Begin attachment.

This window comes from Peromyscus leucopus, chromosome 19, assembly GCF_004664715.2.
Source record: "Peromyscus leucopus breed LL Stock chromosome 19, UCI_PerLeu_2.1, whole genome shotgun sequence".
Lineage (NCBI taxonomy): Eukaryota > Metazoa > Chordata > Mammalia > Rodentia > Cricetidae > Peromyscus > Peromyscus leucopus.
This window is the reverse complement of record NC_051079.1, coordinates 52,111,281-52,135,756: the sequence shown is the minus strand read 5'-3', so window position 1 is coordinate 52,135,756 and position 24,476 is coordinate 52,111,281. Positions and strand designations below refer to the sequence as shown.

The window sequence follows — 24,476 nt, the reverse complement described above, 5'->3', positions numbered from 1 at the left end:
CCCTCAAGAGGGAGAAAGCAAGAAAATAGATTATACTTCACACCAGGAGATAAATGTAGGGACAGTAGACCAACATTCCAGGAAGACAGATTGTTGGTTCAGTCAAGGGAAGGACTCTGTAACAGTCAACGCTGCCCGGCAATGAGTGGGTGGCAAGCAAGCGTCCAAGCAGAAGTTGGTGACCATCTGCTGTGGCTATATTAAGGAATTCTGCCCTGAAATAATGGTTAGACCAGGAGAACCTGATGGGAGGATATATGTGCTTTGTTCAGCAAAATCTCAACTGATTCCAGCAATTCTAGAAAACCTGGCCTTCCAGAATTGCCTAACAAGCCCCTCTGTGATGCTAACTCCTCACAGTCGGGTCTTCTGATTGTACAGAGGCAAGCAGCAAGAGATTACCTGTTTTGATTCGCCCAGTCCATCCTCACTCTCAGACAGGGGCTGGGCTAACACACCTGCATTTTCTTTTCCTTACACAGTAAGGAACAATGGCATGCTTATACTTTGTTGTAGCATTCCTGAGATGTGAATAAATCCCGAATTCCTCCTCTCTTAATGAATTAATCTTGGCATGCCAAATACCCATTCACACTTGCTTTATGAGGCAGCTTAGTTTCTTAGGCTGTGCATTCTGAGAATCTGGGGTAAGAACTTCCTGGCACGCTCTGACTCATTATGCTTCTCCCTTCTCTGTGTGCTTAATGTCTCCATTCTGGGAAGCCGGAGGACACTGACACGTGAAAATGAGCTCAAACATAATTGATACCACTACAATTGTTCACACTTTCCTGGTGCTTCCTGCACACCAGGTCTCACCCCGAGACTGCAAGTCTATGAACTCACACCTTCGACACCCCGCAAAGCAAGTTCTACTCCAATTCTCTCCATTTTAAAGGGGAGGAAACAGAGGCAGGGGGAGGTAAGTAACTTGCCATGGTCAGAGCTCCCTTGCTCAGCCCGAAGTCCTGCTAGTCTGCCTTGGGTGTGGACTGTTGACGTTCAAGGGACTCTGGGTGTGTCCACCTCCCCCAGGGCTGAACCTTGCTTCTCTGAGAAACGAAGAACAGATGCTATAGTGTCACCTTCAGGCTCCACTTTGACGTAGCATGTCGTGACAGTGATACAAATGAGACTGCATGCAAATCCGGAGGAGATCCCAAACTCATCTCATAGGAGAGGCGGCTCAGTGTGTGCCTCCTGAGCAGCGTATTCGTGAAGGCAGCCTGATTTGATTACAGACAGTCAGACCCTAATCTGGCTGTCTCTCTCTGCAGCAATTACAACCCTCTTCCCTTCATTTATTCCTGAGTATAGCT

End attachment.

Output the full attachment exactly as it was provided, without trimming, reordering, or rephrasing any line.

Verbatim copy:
This window comes from Peromyscus leucopus, chromosome 19, assembly GCF_004664715.2.
Source record: "Peromyscus leucopus breed LL Stock chromosome 19, UCI_PerLeu_2.1, whole genome shotgun sequence".
Lineage (NCBI taxonomy): Eukaryota > Metazoa > Chordata > Mammalia > Rodentia > Cricetidae > Peromyscus > Peromyscus leucopus.
This window is the reverse complement of record NC_051079.1, coordinates 52,111,281-52,135,756: the sequence shown is the minus strand read 5'-3', so window position 1 is coordinate 52,135,756 and position 24,476 is coordinate 52,111,281. Positions and strand designations below refer to the sequence as shown.

The window sequence follows — 24,476 nt, the reverse complement described above, 5'->3', positions numbered from 1 at the left end:
CCCTCAAGAGGGAGAAAGCAAGAAAATAGATTATACTTCACACCAGGAGATAAATGTAGGGACAGTAGACCAACATTCCAGGAAGACAGATTGTTGGTTCAGTCAAGGGAAGGACTCTGTAACAGTCAACGCTGCCCGGCAATGAGTGGGTGGCAAGCAAGCGTCCAAGCAGAAGTTGGTGACCATCTGCTGTGGCTATATTAAGGAATTCTGCCCTGAAATAATGGTTAGACCAGGAGAACCTGATGGGAGGATATATGTGCTTTGTTCAGCAAAATCTCAACTGATTCCAGCAATTCTAGAAAACCTGGCCTTCCAGAATTGCCTAACAAGCCCCTCTGTGATGCTAACTCCTCACAGTCGGGTCTTCTGATTGTACAGAGGCAAGCAGCAAGAGATTACCTGTTTTGATTCGCCCAGTCCATCCTCACTCTCAGACAGGGGCTGGGCTAACACACCTGCATTTTCTTTTCCTTACACAGTAAGGAACAATGGCATGCTTATACTTTGTTGTAGCATTCCTGAGATGTGAATAAATCCCGAATTCCTCCTCTCTTAATGAATTAATCTTGGCATGCCAAATACCCATTCACACTTGCTTTATGAGGCAGCTTAGTTTCTTAGGCTGTGCATTCTGAGAATCTGGGGTAAGAACTTCCTGGCACGCTCTGACTCATTATGCTTCTCCCTTCTCTGTGTGCTTAATGTCTCCATTCTGGGAAGCCGGAGGACACTGACACGTGAAAATGAGCTCAAACATAATTGATACCACTACAATTGTTCACACTTTCCTGGTGCTTCCTGCACACCAGGTCTCACCCCGAGACTGCAAGTCTATGAACTCACACCTTCGACACCCCGCAAAGCAAGTTCTACTCCAATTCTCTCCATTTTAAAGGGGAGGAAACAGAGGCAGGGGGAGGTAAGTAACTTGCCATGGTCAGAGCTCCCTTGCTCAGCCCGAAGTCCTGCTAGTCTGCCTTGGGTGTGGACTGTTGACGTTCAAGGGACTCTGGGTGTGTCCACCTCCCCCAGGGCTGAACCTTGCTTCTCTGAGAAACGAAGAACAGATGCTATAGTGTCACCTTCAGGCTCCACTTTGACGTAGCATGTCGTGACAGTGATACAAATGAGACTGCATGCAAATCCGGAGGAGATCCCAAACTCATCTCATAGGAGAGGCGGCTCAGTGTGTGCCTCCTGAGCAGCGTATTCGTGAAGGCAGCCTGATTTGATTACAGACAGTCAGACCCTAATCTGGCTGTCTCTCTCTGCAGCAATTACAACCCTCTTCCCTTCATTTATTCCTGAGTATAGCT